The City of Windsor knew these programs were set to expire and worked to help defer people to other avenues of funds so they could continue to make rent. But officials say that's increased to longer wait times for people who do not yet have a home, and there's no guaranteed funding in upcoming years.
Windsor officials estimate expiring funding streams have "the potential to increase affordable housing demand, evictions and homelessness" for more than 200 households by 2024.
"So those hundreds of people over the next two years without the rent supplement programs, they will be homeless, there's no alternatives for them," said Bolger. "Hundreds of people will be homeless."
Pressure on municipality
Windsor recently estimated a net loss of $1.2 million due to the expiring programs — despite updated funding streams delivered by the province and federal government — and can't be expected to foot the bill amid a housing crisis, said Coun. Kieran McKenzie.
We as a disabled community have fought very hard for independence. And it's like we have to fight for every scrap of independence we we we can get,
- Sarah Bondy, disability rights advocate
"Any underfunding or cuts to the current levels of funding puts an enormous amount of pressure on the municipalities, particularly to look for ways to mitigate those shortfalls," he said. "I think it's extremely shortsighted."
The city plans to lobby the Ministry of Municipal Affairs and Housing and local MPPs for a funding commitment.
In an emailed statement to CBC News, the ministry said it created the Homelessness Prevention Program last April, amalgamating several funding streams and allocating $12.5 million specifically to Windsor.
"Our government's policies have delivered historic results in getting more homes built faster, and complement our more than $4.3 billion investments over the past three years to grow and enhance community and supportive housing," a ministry spokesperson said.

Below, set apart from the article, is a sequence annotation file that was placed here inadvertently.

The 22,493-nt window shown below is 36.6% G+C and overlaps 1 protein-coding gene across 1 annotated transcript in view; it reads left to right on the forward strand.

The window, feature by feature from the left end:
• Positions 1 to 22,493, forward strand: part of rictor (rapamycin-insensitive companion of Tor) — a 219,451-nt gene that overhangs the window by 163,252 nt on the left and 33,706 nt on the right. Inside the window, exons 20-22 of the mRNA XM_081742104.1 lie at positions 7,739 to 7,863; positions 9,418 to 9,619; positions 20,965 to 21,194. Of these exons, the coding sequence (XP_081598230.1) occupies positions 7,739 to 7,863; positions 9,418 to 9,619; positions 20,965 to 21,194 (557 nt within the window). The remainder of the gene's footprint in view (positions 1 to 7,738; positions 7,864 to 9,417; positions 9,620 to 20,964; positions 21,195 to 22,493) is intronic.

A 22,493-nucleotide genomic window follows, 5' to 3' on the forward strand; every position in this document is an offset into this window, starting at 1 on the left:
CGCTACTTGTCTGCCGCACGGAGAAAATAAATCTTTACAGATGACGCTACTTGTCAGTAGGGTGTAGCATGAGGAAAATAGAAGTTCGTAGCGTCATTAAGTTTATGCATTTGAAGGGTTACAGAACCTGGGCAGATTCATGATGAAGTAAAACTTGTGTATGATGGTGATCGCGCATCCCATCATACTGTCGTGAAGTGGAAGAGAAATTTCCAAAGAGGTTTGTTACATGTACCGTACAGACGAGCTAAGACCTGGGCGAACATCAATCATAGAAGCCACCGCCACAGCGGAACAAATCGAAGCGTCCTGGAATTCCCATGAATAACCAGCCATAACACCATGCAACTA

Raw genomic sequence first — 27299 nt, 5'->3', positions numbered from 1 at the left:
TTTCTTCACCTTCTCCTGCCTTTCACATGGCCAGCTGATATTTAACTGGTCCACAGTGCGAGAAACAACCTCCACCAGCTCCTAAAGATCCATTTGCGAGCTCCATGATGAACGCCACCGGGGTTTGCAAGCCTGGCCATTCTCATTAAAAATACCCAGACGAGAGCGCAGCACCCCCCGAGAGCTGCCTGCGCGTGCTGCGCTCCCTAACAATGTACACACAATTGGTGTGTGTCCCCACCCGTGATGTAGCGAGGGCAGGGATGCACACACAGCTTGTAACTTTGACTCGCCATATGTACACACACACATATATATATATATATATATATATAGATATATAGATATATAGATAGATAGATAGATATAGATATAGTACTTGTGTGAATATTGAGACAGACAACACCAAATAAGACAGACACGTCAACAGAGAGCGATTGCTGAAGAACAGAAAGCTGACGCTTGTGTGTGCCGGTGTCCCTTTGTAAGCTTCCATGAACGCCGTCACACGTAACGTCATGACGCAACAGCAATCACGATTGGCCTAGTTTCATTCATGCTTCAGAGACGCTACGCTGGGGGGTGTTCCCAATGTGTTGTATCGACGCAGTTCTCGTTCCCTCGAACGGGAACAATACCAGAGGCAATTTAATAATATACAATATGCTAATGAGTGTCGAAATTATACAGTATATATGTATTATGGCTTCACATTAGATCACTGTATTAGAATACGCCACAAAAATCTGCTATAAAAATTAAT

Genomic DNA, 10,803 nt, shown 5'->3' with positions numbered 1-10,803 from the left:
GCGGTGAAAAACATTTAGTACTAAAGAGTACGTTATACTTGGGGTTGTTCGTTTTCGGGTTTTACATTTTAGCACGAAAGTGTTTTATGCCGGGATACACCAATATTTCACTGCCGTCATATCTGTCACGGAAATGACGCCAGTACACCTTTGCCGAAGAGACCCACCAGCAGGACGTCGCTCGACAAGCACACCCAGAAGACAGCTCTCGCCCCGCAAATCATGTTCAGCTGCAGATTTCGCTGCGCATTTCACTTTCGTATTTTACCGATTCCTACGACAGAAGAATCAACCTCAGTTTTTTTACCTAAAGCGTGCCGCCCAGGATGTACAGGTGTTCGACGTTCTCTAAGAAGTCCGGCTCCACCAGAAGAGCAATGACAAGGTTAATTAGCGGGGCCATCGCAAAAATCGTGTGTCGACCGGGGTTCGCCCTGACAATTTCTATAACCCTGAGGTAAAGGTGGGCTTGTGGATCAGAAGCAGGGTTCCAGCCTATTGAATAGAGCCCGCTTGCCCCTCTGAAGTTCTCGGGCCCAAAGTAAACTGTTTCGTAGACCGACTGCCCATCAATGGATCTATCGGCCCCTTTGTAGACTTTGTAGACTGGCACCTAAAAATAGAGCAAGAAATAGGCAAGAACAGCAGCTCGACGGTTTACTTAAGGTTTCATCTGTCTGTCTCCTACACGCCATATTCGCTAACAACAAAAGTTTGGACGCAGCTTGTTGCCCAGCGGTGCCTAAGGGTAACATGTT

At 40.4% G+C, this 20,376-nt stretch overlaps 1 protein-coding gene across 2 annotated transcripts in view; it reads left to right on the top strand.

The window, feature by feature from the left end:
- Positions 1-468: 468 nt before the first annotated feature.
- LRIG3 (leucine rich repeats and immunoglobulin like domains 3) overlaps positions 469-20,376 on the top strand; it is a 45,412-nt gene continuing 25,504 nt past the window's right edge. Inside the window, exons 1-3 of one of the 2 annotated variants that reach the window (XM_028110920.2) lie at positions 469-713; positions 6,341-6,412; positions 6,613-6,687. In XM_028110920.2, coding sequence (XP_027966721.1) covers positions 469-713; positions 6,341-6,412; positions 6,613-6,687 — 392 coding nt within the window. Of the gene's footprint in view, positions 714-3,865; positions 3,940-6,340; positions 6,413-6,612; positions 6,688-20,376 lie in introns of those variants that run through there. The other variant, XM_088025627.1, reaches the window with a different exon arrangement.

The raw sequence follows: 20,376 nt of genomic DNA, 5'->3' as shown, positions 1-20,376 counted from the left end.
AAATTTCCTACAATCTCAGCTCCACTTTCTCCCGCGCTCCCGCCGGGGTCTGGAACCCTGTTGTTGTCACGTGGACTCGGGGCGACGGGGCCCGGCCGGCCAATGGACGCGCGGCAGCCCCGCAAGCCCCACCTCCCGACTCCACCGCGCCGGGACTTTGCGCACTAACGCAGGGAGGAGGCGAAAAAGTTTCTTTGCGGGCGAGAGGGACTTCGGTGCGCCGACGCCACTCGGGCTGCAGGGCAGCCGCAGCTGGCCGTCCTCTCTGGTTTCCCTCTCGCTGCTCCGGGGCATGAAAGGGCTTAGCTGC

Last week, the province announced 26 new housing units in Windsor-Essex for low-income people and people with disabilities, and a $3.3 million investment toward 11 new supportive housing units for people experiencing homelessness.
Windsor West NDP MPP Lisa Gretzky said that provincewide, there is a 30-year wait list for people with disabilities looking for affordable housing.
She said the Ontario government is causing confusion about what funding will come and when, and municipalities need to be able to budget ahead of time.
"With more than 5,000 people on the [housing] wait list, the city needs to be planning for that. The city cannot wait until 2024 or the end of 2023 to be able to look at what funding is there," she said.
"It's really unfair what the government is doing, to council and the municipality. It is also really unfair and I would say cruel what it is doing to those who use the subsidies."
Bondy said living independently is important for people with disabilities, part of the reason she's so concerned about people losing rent subsidies.
"We as a disabled community have fought very hard for independence, and it's like we have to fight for every scrap of independence we can get."